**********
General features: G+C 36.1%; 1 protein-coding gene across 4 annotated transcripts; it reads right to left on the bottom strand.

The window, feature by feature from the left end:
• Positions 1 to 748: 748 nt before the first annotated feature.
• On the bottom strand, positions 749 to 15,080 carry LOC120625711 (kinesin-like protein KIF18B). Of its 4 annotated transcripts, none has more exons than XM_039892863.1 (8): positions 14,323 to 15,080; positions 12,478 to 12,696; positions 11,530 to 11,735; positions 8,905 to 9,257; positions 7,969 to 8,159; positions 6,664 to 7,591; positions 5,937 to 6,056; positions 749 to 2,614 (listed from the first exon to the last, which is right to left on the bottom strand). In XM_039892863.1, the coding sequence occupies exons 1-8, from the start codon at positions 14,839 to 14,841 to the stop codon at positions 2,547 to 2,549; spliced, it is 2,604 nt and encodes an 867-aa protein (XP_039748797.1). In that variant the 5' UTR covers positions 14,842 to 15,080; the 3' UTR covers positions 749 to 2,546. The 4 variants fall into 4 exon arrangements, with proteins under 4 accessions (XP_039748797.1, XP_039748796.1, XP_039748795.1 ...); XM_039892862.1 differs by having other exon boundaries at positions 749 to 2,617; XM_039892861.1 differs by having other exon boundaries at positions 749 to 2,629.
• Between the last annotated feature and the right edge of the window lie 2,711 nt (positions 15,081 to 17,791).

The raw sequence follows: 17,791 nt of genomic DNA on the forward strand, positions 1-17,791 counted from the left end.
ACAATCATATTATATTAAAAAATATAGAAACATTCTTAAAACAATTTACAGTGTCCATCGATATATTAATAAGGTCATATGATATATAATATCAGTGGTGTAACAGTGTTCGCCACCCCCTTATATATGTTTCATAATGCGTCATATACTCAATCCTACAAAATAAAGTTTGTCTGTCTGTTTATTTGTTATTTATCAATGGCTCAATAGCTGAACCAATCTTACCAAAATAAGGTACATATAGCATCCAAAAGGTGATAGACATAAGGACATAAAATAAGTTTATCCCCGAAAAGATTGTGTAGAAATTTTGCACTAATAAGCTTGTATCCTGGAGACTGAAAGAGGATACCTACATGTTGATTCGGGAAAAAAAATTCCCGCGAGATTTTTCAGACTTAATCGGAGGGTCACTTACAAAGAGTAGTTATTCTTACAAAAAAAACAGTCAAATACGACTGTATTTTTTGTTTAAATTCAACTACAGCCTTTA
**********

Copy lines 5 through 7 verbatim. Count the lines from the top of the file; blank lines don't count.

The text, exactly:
• Between the last annotated feature and the right edge of the window lie 2,711 nt (positions 15,081 to 17,791).

The raw sequence follows: 17,791 nt of genomic DNA on the forward strand, positions 1-17,791 counted from the left end.
ACAATCATATTATATTAAAAAATATAGAAACATTCTTAAAACAATTTACAGTGTCCATCGATATATTAATAAGGTCATATGATATATAATATCAGTGGTGTAACAGTGTTCGCCACCCCCTTATATATGTTTCATAATGCGTCATATACTCAATCCTACAAAATAAAGTTTGTCTGTCTGTTTATTTGTTATTTATCAATGGCTCAATAGCTGAACCAATCTTACCAAAATAAGGTACATATAGCATCCAAAAGGTGATAGACATAAGGACATAAAATAAGTTTATCCCCGAAAAGATTGTGTAGAAATTTTGCACTAATAAGCTTGTATCCTGGAGACTGAAAGAGGATACCTACATGTTGATTCGGGAAAAAAAATTCCCGCGAGATTTTTCAGACTTAATCGGAGGGTCACTTACAAAGAGTAGTTATTCTTACAAAAAAAACAGTCAAATACGACTGTATTTTTTGTTTAAATTCAACTACAGCCTTTA